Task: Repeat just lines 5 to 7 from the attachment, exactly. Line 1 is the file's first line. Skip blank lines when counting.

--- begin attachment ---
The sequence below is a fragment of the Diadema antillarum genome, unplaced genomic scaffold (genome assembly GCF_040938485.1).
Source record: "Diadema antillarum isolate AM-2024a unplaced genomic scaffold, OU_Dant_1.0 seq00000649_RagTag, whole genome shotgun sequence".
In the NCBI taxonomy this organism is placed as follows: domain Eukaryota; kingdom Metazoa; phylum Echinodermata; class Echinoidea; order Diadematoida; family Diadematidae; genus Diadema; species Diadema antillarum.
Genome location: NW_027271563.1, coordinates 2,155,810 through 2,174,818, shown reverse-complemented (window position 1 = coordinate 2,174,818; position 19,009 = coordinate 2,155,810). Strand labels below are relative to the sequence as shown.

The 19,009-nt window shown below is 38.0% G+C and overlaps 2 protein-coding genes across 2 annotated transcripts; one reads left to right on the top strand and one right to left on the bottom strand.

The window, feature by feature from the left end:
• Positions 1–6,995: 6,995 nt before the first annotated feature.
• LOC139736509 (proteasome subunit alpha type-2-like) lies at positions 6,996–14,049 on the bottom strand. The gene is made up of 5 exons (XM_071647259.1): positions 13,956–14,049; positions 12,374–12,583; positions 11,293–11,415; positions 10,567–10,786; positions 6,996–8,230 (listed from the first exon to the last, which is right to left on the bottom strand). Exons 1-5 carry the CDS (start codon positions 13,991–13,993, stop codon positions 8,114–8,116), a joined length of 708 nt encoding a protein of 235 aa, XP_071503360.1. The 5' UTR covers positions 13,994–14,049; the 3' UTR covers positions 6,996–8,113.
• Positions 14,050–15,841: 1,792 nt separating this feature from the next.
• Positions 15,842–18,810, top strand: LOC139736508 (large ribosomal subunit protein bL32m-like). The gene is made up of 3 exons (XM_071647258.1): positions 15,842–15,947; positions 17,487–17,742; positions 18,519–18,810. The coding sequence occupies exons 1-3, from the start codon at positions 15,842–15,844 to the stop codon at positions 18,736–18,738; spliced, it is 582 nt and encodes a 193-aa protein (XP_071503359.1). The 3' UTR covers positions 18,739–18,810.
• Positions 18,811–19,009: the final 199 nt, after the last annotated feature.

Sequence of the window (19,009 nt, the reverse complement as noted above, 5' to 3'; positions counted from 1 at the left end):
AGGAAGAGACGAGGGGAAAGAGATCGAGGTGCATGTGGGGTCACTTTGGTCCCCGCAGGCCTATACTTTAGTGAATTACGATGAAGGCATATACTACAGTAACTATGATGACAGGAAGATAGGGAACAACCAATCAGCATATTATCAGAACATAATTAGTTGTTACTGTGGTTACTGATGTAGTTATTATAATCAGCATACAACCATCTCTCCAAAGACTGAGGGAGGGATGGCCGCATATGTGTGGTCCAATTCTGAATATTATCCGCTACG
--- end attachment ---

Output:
The 19,009-nt window shown below is 38.0% G+C and overlaps 2 protein-coding genes across 2 annotated transcripts; one reads left to right on the top strand and one right to left on the bottom strand.

The window, feature by feature from the left end:
• Positions 1–6,995: 6,995 nt before the first annotated feature.